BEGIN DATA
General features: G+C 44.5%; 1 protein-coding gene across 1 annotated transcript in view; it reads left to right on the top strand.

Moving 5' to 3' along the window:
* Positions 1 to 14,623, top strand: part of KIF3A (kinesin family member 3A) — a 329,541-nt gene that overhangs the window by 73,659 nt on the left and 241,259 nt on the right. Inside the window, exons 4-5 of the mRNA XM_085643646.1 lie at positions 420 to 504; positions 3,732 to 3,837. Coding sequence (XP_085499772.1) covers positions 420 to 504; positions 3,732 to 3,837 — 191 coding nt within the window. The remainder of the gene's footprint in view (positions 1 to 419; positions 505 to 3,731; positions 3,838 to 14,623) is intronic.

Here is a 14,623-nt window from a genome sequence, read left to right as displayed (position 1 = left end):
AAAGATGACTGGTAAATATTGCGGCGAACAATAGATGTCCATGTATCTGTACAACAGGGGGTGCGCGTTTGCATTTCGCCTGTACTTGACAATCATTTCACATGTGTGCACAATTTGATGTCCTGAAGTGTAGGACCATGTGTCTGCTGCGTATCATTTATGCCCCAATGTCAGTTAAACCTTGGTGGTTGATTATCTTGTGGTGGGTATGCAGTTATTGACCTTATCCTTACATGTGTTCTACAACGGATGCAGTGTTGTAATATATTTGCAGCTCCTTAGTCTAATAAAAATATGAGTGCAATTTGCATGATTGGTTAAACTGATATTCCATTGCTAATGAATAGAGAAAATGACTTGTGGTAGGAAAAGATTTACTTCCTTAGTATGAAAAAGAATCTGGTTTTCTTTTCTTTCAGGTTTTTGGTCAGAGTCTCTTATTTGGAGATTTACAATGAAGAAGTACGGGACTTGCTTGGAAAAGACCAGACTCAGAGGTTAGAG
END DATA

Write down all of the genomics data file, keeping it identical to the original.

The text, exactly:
General features: G+C 44.5%; 1 protein-coding gene across 1 annotated transcript in view; it reads left to right on the top strand.

Moving 5' to 3' along the window:
* Positions 1 to 14,623, top strand: part of KIF3A (kinesin family member 3A) — a 329,541-nt gene that overhangs the window by 73,659 nt on the left and 241,259 nt on the right. Inside the window, exons 4-5 of the mRNA XM_085643646.1 lie at positions 420 to 504; positions 3,732 to 3,837. Coding sequence (XP_085499772.1) covers positions 420 to 504; positions 3,732 to 3,837 — 191 coding nt within the window. The remainder of the gene's footprint in view (positions 1 to 419; positions 505 to 3,731; positions 3,838 to 14,623) is intronic.

Here is a 14,623-nt window from a genome sequence, read left to right as displayed (position 1 = left end):
AAAGATGACTGGTAAATATTGCGGCGAACAATAGATGTCCATGTATCTGTACAACAGGGGGTGCGCGTTTGCATTTCGCCTGTACTTGACAATCATTTCACATGTGTGCACAATTTGATGTCCTGAAGTGTAGGACCATGTGTCTGCTGCGTATCATTTATGCCCCAATGTCAGTTAAACCTTGGTGGTTGATTATCTTGTGGTGGGTATGCAGTTATTGACCTTATCCTTACATGTGTTCTACAACGGATGCAGTGTTGTAATATATTTGCAGCTCCTTAGTCTAATAAAAATATGAGTGCAATTTGCATGATTGGTTAAACTGATATTCCATTGCTAATGAATAGAGAAAATGACTTGTGGTAGGAAAAGATTTACTTCCTTAGTATGAAAAAGAATCTGGTTTTCTTTTCTTTCAGGTTTTTGGTCAGAGTCTCTTATTTGGAGATTTACAATGAAGAAGTACGGGACTTGCTTGGAAAAGACCAGACTCAGAGGTTAGAG